Lily
1 year ago.
Yeah same but i was signed up for the 200 free
Youssef Erfan
1 year ago.
Hey swim outlet,
I have a race tomorrow and ill be competing with swimmers older than me how do I keep up with them?
Please respond asap!
( my time is 4.50 and theyre times are at 5.30 ).
Thank you.
SwimOutlet
1 year ago.
Hi Youssef!

They may have an edge when it comes to experience but remember that you being young have more stamina than them. Use it to your advantage so swim at your 100% capacity but don't forget your techniques.
Annie
1 year ago.
Hiya I’m mostly a distance swimmer and what would be a good way of training negative splitting? Would it just be race practice or is there a set I could do??
Bill Ryan
1 year ago.
I am a 68 year old Masters swimmer. I negative split my races of 500 yards and longer. For the 200 Freestyle I positive split or even split. When I see the results of younger masters swimmers - e.g. 25-35 years old, the fastest swimmers have a positive split of around 4 seconds. My question, as a good negative splitter in long distance races is: should I positive split, even split, or negative split the 200 Free? Thanks.
Aidan Johns
1 year ago.
I would highly suggest that you experiment with how you split. Work with your coach and do a few 200's in practice and try positive, even and negative splitting to see which you prefer. I would say that if negative splitting works for you with the longer distances, I dont see why it wont work for the 200. It's all about what will work best for you.
Ryan Saraf
1 year ago.
Hi I'm 15 and I do all types of freestyle(mostly distance and mid distance) I'm gonna do a high school race against one of my friends who's much faster than me in the 500 but the point is do any of you think it's possible to drop around 15-30 seconds while already being at a 5.15 on the 500 free
SwimOutlet
1 year ago.
Hi Ryan!

It is possible if your strategy is conserving your energy at first then go full throttle on the last part. But keep in mind that usually our body creates a lot of adrenaline at the start so better capitalize that situation then hold back at mid-part then go wild on the last. Good luck Aquaman! ^_~
Victoria
1 year ago.
i'm a 13 y/o freestyler and i have to swim the 200 fr (i am currently a 2:03 in yards) how can i make my 200 faster for my race?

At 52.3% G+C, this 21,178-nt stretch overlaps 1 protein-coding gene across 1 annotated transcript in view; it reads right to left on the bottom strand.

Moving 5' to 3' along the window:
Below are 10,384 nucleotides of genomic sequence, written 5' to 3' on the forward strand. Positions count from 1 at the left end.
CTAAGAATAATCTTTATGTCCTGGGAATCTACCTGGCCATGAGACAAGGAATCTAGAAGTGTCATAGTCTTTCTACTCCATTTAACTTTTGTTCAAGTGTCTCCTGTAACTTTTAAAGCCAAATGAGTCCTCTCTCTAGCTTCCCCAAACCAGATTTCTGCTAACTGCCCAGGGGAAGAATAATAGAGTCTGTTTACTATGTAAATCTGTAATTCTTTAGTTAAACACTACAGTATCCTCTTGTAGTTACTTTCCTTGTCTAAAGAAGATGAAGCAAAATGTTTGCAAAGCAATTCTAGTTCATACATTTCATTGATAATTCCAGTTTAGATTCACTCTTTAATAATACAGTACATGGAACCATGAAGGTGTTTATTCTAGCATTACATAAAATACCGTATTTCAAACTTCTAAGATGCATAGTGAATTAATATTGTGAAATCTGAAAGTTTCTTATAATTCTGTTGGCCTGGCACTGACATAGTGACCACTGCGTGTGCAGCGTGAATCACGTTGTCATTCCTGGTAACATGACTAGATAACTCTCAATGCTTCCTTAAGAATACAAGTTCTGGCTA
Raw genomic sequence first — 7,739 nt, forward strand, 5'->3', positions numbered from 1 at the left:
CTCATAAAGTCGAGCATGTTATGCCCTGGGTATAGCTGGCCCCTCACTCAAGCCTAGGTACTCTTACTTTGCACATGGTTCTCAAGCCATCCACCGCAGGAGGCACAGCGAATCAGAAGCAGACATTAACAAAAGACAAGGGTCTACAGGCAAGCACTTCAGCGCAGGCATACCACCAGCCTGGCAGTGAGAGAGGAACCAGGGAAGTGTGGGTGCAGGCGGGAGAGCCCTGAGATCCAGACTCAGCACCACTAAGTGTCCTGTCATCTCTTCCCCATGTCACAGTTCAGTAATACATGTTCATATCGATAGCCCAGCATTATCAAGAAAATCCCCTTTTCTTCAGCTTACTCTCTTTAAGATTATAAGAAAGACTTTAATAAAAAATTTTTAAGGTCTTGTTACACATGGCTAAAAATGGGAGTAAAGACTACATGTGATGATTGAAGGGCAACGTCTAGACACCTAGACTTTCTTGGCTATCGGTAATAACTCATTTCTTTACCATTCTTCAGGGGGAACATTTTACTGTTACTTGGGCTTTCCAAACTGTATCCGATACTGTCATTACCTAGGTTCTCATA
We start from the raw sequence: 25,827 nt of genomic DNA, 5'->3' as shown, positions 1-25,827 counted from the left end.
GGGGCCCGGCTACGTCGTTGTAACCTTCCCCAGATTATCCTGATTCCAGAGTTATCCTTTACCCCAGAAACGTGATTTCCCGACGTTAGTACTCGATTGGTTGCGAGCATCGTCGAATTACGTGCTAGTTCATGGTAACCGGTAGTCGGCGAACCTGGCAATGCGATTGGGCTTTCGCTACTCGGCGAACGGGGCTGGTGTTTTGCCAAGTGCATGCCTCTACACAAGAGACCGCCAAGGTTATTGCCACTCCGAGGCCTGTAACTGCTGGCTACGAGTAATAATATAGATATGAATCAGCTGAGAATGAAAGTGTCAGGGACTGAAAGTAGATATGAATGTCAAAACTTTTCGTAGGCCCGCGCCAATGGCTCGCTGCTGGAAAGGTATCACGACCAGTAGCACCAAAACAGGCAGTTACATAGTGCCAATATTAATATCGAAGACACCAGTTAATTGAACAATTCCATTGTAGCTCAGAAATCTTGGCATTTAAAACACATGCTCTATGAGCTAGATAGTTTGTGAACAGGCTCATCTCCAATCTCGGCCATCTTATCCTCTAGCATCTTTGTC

SwimOutlet
1 year ago.
Hi Victoria!

The answer is to know which type of swimmer are you and which pacing method works best for you.

Swimmers are not all built the same. Some people will be able to start the race fast, and hold onto that pace. Others will get exhausted quickly, and start to slow down. Find out what type of swimmer you are by testing different pacing techniques. Good luck! :)
Eric
1 year ago.
I'm 13 and not a phenomenal mid-distance swimmer. I've always just done 50s up to this year, and only recently have I started doing 100s and my first 200 free. I have a 2:28 in my 200 free. I recall being extremely tired and my arms soar even after the first 100, unable to move it. It was unusual, considering it was my first race in the meet. Next week, I'll be doing 50 free, 100 fly, 100 back, and 200 free, and they're each 2 events apart. I don't know if my body can handle that, given even my arms were soar with well-rest.
Natalie
1 year ago.
Eric, I am 14 and have suffered the same experience going into high school swim. For the hundreds start practicing and sprint 75's to get a little bit of an idea of what's going on and start recording that time, if you know your 50 time multiply it by two and add five seconds and try to score that time and decrease (for each of your strokes). It helped me get through my season I hope it works for you.
peepeeman
11 months ago.
are you 14 yet.
Jeffrey
2 years ago.
I am 14 years old and I have a 4:47 500 yard freestyle, and I am really trying to break the 4:45 barrier. I normally take my races out pretty aggressively in about a 1:52 for my 200 split. Some races I feel as if I can keep that pace and I do while others I start to split 30 seconds and maybe even a 31! Is there any way that I can always have a great freestyle strategy and become consistent?
swimoutlet.com
1 year ago.
Hi Jeffrey! Here's some things that would help you drop your 500 times:

- Let your coach and teammates know your goals. They will assist you, cheer for you and help keep you accountable. When others see you working hard for success, it breeds success for the whole team.
- Long sets (maybe 1000 total yards) with intervals that leave you short rest (5-10 seconds). 3-4k/day, 5 days a week.
- Push yourself but don't get so tired that your stroke gets sloppy. It does little good to swim hard the wrong way.
- Learn to pace. Try to make your last interval as fast or faster than your first one.
- Time yourself weekly. If you can, get your coach to get your splits for each 100. Write it down so you can track your progress.

Good luck and let us know how it goes.
Jeffrey
1 year ago.
It really helped, At my regional championship meet I went a 4:40.62! This was the first time I actually focused on training freestyle in a long time, So that was a big change for me. Thanks for the advice!
Adaeze
2 years ago.
I turned 18 and I have regionals in a few weeks and I go about a 2:08-2:12 SCY on the 200 free and a 26 on my 50 and a 5:49 on my 500 I would like to get my 200 free to a 2:04 can you tell me the best way
Ryan
2 years ago.
Go out aggressive and build that 3rd 50 and bring it home at the end
Adaeze Atumah
1 year ago.
Thank I never saw this I did end up going a 2:04
lewis
1 year ago.
hey man, good luck and swim fast, i am sorry
chase
2 years ago.
Hi my name is chase and I am doing the 500 freestyle swim this Friday what are the perfect strategies for it
Abby
2 years ago.
Keep a good pace and make sure your stroke is smooth and steady. Good luck! :)
Savannah
2 years ago.
Hi!! So I’m a 14 yr old swimmer who has been on the team for 2 years and just joined varsity! So I have a 200 and a 500 tomorrow and I just can’t comprehend how I will complete that with the competition that I’m up against. I just want a few tips on how I can calm myself bc right now I’m so nervous it’s not right:( thanks!
SwimOutlet
2 years ago.
Dear Savannah,

The best way to cope up with anxieties prior to a competition is to preoccupy yourself with some physical activities like yoga activities. Sometimes, it could be more helpful if you distract yourself like engaging to music, reading or watching your favorite TV shows.Hope this helps!
raekwon noel
2 years ago.